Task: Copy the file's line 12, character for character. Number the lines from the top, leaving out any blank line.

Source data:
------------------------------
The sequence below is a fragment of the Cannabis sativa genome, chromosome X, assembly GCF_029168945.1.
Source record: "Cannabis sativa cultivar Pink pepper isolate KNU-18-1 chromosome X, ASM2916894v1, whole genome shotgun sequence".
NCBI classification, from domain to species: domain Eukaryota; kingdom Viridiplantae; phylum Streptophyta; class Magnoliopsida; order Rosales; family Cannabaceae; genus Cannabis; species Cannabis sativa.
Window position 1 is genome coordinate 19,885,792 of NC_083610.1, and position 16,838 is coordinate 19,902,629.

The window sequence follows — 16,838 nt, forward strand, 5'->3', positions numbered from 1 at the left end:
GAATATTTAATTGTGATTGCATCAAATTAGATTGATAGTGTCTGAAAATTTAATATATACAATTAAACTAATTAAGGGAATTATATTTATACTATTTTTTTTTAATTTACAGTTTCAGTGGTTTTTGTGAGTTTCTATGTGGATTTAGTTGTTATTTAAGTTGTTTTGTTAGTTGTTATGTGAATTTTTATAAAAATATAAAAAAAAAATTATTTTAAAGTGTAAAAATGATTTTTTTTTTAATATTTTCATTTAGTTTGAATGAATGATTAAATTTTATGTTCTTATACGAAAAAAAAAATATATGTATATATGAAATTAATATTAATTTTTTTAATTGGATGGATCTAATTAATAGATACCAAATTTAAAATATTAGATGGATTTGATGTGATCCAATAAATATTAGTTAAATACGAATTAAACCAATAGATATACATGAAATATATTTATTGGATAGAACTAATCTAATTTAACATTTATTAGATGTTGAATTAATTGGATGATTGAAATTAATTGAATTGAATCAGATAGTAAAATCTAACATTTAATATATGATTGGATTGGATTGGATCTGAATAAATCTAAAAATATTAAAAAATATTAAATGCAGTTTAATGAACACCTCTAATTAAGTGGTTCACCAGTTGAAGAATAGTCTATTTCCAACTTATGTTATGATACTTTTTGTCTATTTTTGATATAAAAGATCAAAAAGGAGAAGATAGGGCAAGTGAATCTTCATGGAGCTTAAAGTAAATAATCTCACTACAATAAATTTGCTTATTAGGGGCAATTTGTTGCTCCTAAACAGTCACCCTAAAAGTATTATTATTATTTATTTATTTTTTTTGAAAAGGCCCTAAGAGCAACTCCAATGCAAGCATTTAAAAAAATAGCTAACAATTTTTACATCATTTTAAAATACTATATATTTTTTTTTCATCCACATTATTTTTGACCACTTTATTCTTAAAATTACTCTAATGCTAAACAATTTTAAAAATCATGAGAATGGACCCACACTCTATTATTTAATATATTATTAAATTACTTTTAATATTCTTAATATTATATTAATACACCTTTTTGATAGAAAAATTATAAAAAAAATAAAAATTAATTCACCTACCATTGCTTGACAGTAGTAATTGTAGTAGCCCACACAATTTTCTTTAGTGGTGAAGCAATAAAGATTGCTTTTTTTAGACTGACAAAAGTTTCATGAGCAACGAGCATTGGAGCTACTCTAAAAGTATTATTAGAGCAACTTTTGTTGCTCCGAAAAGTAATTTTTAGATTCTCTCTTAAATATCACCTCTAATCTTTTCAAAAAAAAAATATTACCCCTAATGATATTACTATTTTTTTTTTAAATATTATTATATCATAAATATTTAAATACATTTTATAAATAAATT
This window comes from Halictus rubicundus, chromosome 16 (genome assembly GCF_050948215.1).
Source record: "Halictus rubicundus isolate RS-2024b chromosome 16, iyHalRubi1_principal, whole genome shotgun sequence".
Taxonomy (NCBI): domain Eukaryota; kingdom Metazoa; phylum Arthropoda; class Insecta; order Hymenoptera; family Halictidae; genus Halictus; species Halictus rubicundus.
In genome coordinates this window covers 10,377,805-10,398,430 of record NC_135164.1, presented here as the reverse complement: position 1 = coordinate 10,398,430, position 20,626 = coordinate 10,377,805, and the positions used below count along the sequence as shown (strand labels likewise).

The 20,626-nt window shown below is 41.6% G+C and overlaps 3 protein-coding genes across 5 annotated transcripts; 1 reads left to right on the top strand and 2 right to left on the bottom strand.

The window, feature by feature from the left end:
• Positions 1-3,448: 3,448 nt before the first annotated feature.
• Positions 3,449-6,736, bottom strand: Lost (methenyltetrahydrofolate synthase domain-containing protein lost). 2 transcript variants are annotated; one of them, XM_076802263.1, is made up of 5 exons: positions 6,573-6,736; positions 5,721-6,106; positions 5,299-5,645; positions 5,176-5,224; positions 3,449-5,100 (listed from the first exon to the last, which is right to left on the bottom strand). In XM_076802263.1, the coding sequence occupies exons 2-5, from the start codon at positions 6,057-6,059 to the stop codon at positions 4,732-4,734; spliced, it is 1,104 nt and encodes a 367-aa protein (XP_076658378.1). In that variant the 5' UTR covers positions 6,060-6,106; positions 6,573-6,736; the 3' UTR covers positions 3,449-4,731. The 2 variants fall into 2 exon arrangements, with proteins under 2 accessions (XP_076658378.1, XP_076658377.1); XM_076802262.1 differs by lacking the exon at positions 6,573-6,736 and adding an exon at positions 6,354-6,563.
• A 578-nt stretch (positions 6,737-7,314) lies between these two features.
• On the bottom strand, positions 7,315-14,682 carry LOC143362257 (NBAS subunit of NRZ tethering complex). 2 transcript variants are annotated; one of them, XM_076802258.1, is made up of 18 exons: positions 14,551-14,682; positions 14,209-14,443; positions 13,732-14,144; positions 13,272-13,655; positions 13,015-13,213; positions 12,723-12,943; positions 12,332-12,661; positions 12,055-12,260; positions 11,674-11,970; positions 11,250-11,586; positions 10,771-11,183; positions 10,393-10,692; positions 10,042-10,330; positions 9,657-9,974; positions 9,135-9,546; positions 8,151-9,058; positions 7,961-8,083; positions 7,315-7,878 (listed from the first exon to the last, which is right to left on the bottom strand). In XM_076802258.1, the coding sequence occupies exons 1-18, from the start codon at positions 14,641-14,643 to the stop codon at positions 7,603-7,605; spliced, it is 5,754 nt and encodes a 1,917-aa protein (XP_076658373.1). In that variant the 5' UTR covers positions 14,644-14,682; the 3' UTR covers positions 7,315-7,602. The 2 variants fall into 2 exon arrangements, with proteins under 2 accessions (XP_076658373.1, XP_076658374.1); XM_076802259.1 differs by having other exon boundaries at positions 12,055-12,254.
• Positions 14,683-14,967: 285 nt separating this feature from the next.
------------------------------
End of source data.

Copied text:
The window, feature by feature from the left end: